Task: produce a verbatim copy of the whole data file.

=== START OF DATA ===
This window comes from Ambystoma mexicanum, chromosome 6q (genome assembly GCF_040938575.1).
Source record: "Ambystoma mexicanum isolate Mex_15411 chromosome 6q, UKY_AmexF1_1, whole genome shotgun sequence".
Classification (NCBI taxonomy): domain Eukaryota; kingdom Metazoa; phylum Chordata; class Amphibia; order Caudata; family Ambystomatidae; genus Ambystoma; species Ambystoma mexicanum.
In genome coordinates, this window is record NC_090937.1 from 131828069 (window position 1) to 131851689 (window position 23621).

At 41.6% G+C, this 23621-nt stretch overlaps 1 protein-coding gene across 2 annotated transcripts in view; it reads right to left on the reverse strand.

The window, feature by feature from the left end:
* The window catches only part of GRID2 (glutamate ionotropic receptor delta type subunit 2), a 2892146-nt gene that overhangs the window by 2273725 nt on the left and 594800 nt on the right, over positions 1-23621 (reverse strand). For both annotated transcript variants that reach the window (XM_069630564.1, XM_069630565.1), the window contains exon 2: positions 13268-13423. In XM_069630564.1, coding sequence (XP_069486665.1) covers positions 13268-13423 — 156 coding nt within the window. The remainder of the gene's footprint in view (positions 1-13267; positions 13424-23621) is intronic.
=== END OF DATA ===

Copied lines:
This window comes from Ambystoma mexicanum, chromosome 6q (genome assembly GCF_040938575.1).
Source record: "Ambystoma mexicanum isolate Mex_15411 chromosome 6q, UKY_AmexF1_1, whole genome shotgun sequence".
Classification (NCBI taxonomy): domain Eukaryota; kingdom Metazoa; phylum Chordata; class Amphibia; order Caudata; family Ambystomatidae; genus Ambystoma; species Ambystoma mexicanum.
In genome coordinates, this window is record NC_090937.1 from 131828069 (window position 1) to 131851689 (window position 23621).

At 41.6% G+C, this 23621-nt stretch overlaps 1 protein-coding gene across 2 annotated transcripts in view; it reads right to left on the reverse strand.

The window, feature by feature from the left end:
* The window catches only part of GRID2 (glutamate ionotropic receptor delta type subunit 2), a 2892146-nt gene that overhangs the window by 2273725 nt on the left and 594800 nt on the right, over positions 1-23621 (reverse strand). For both annotated transcript variants that reach the window (XM_069630564.1, XM_069630565.1), the window contains exon 2: positions 13268-13423. In XM_069630564.1, coding sequence (XP_069486665.1) covers positions 13268-13423 — 156 coding nt within the window. The remainder of the gene's footprint in view (positions 1-13267; positions 13424-23621) is intronic.